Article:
Carolina Liar is in the middle of a cross–country tour with Gavin DeGraw and David Cook. “Literally every other day,” says the band’s singer/songwriter Chad Wolf, “one of the guys from the other bands or the crew will say to me ‘How did this happen, man? How are you hanging out with all these crazy Swedes?’”
How indeed? For while Carolina Liar – headlining the Rock ‘n Roll Marathon finale concert this weekend in Forsyth Park – is based in Stockholm, and the other guys are named Carlsson, Carlsson and Goransson, Wolf is a Charleston boy. He’s a Southerner.
In 2007, Wolf left South Carolina to take a shot at the music business in Los Angeles. He was 20 years old, and weary of strumming his acoustic guitar in the same old Chucktown coffeehouses. He’d never even been on an airplane before.
L.A. wasn’t a lot of fun. “I had such bad luck with guys in L.A. for while,” Wolf says. “Most of them weren’t quite on the level of being famous, or really working, but they were living like some sort of crazy famous rock stars. Doing drugs, and really just living this unproductive life.”
Then het met Max Martin, the Swedish writer and producer who’d crafted numerous hits for the likes of the Backstreet Boys (“I Want it That Way,” “Shape of My Heart”), Britney Spears (“Baby One More Time,” “If You Seek Amy”) and Kelly Clarkson (“Since U Been Gone”).
He has also done productions for Katy Perry, Avril Lavigne, Celine Dion, Usher, T.I. and Pink.
“I want to be part of every note, every single moment going on in the studio,” Martin famously told the Los Angeles Times. “I want nothing forgotten, I want nothing missed. I’m a perfectionist. The producer should decide what kind of music is being made, what it’s going to sound like – all of it, the why, when and how.”
Impressed with Wolf’s songs, Martin invited the young Carolinian to visit his studio in Stockholm.
“I was so broke and miserable, so tired of what I was doing. Just running up a brick wall. And when I got the chance to go to Sweden, it was ‘This is exactly what I need to do right now.’
“I didn’t believe that Max had actually bought me a ticket. I was thinking, well, it’s just that L.A. thing again, he’s a bigwig and he’s just trying to be cool. There’s so much talk in L.A.”
But real it was.
Immediately paired with some of Sweden’s top studio rock players, Wolf discovered a way of working – and working hard – that suited him fine.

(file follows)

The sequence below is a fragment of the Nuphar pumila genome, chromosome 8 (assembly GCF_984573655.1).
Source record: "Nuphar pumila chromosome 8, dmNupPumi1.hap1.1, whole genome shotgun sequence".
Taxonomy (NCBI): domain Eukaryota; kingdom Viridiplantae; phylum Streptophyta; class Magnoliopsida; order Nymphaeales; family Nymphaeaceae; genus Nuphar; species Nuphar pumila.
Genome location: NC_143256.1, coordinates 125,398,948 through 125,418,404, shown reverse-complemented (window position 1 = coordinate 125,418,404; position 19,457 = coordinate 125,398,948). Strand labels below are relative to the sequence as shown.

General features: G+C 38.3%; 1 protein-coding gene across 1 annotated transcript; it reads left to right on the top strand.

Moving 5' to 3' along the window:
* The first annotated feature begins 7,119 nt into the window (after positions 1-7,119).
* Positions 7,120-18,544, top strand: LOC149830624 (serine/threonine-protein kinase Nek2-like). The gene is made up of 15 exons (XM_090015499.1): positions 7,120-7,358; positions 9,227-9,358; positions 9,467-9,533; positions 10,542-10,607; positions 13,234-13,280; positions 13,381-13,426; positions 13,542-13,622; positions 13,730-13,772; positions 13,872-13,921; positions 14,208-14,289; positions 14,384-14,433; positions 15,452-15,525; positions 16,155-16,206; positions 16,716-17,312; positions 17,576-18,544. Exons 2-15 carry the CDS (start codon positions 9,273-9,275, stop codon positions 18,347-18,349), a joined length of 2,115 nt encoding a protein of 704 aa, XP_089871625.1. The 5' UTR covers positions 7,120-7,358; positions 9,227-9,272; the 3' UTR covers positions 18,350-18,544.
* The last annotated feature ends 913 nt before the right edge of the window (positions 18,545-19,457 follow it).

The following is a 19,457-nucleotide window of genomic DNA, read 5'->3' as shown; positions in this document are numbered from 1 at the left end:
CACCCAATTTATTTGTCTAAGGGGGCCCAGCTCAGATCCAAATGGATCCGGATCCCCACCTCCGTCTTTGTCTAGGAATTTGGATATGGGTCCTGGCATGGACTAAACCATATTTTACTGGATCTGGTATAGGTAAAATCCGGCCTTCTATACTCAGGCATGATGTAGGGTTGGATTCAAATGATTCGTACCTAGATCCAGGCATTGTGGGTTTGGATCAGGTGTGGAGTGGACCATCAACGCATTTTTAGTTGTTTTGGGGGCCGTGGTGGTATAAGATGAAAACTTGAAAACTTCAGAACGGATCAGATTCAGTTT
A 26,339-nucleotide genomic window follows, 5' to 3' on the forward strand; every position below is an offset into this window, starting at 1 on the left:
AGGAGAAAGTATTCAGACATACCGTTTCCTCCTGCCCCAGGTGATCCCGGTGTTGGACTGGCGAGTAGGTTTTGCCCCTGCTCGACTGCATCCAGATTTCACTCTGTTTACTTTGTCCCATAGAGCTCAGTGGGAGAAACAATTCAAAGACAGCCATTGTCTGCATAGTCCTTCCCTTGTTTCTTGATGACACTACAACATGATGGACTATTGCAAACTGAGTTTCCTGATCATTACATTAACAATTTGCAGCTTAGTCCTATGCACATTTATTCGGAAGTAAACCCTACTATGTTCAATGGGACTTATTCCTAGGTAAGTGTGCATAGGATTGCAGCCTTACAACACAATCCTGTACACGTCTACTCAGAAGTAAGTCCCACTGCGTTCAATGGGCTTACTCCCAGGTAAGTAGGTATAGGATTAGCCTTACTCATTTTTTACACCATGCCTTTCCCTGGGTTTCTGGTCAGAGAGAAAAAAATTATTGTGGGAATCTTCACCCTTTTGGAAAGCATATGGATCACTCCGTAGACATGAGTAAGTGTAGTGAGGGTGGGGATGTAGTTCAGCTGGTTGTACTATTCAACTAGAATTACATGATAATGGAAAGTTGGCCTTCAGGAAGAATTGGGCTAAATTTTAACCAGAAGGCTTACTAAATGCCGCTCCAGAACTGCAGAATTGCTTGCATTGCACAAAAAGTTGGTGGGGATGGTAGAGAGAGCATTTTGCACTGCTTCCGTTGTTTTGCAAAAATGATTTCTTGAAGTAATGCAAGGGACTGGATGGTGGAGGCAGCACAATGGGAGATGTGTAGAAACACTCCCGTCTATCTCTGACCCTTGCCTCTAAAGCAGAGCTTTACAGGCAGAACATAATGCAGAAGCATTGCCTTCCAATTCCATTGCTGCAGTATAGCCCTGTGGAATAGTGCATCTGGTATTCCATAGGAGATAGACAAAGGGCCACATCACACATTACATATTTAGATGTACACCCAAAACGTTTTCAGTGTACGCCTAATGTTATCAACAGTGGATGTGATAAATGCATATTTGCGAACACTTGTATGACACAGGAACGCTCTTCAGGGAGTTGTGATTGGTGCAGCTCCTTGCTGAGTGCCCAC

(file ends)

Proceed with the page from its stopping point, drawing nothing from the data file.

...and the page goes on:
“All these Swedes came in and were like ‘Well, if we try this, we could simplify what you’re doing,’” he says. “I was doing all these weird chord substitutions, and they said ‘You don’t really need that. Instead of putting in all these chords, just come back and stay on A. That’s all you have to do. Broaden it out and all of a sudden it’ll start fitting a little better.’
“They were teaching me how to come up with better productions, how to streamline these songs. It made all the difference in the world.”
Most importantly to Wolf, he has remained the band’s chief lyricist since the beginning.
The band’s wide, anthemic rock sounds like a marriage between U2 on Bon Jovi. “Show Me What I’m Looking For,” “Beautiful World” and “I’m Not Over” have been used in a variety of TV episodes and in network promotions; the band’s second album, Wild Blessed Freedom, was released in September.
Wolf says he’s having a ball on the DeGraw/Cook tour, “These guys have big, built–in audiences,” he explains. “And most of the people probably haven’t even heard of us. They might have heard the songs, but they never knew who the band was.
“It all comes down to the songs. They just kind of get to the core of what people are feeling. Live, when you break the song down to the core elements of a four–piece, it works. Even when people have never heard it. It’s that eureka moment ‘Goddamn, it works. Somehow or another, this thing is connecting.’ I can’t explain it.”
Understandably, when new fans come on board the Carolina Liar express, they tend to think that Chad Wolf is, in fact, Swedish.
“The funny thing is, once you’ really hang out with a group of Swedes for 10 minutes, you’ll see very obviously that I’m not,” he laughs.
“Because I’m a good foot shorter than every single one of those guys. They’re huge – they’re all six–foot–seven, six–eight, something like that. They’re humongous guys. There’s no way they’d kick me out of the country for being a fake Swede.”
What: Rock ‘n Roll Marathon finale concert
Where: Forsyth Park
When: At 10:30 a.m. Saturday, Nov. 5